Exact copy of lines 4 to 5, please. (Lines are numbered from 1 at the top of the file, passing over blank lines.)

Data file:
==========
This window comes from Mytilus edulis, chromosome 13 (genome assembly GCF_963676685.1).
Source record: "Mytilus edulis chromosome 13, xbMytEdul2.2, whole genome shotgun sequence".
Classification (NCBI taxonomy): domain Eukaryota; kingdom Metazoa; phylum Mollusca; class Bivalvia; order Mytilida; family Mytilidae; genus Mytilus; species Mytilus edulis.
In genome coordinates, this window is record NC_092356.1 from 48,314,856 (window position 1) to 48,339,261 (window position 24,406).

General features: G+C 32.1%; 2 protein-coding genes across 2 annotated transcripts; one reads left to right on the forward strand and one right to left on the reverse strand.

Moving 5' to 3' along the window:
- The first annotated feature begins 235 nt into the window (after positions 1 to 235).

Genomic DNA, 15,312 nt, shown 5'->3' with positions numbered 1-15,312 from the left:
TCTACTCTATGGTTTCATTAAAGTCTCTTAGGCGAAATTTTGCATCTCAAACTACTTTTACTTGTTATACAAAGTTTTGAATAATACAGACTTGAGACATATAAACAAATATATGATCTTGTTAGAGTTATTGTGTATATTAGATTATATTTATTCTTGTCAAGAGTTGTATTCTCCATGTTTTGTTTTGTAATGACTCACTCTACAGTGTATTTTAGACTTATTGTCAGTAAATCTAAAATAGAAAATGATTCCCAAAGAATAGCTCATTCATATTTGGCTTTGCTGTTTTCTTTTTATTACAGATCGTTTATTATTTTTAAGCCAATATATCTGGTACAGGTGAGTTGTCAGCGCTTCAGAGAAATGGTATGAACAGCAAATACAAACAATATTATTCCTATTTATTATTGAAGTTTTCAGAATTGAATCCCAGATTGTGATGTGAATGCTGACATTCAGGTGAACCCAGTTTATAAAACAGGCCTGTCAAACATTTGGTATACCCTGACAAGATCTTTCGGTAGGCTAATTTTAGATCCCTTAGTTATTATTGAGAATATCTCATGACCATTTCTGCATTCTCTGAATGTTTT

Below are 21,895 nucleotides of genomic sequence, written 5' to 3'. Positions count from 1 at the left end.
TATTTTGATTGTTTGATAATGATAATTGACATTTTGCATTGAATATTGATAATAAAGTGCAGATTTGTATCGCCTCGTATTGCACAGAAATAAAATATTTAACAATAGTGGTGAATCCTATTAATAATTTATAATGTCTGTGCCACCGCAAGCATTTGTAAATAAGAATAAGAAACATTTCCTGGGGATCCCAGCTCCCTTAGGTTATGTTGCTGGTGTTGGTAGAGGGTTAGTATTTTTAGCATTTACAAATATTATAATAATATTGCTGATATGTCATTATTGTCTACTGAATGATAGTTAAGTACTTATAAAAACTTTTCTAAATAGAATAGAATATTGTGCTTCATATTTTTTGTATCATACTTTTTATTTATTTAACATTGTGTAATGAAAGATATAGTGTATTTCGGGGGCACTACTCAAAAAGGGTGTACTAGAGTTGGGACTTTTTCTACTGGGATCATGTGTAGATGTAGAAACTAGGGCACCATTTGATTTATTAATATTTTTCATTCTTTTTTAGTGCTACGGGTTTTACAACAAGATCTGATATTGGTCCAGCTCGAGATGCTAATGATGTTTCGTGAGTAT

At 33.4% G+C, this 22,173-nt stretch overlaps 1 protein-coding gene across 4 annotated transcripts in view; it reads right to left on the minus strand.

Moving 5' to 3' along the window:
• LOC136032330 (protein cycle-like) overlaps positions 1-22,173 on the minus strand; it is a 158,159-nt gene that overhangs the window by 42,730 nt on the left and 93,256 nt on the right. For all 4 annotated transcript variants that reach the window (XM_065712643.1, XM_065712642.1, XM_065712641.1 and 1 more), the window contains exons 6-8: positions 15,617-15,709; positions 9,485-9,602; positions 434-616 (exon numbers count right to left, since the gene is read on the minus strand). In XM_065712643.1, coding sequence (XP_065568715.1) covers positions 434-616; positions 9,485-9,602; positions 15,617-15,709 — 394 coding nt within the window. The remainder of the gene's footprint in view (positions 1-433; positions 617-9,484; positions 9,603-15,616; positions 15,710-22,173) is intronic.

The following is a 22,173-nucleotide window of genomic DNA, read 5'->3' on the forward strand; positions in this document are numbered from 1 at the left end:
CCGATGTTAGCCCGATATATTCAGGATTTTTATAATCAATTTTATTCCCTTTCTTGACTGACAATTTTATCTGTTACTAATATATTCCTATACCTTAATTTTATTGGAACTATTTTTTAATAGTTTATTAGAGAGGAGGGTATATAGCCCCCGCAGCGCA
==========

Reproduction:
In genome coordinates, this window is record NC_092356.1 from 48,314,856 (window position 1) to 48,339,261 (window position 24,406).

General features: G+C 32.1%; 2 protein-coding genes across 2 annotated transcripts; one reads left to right on the forward strand and one right to left on the reverse strand.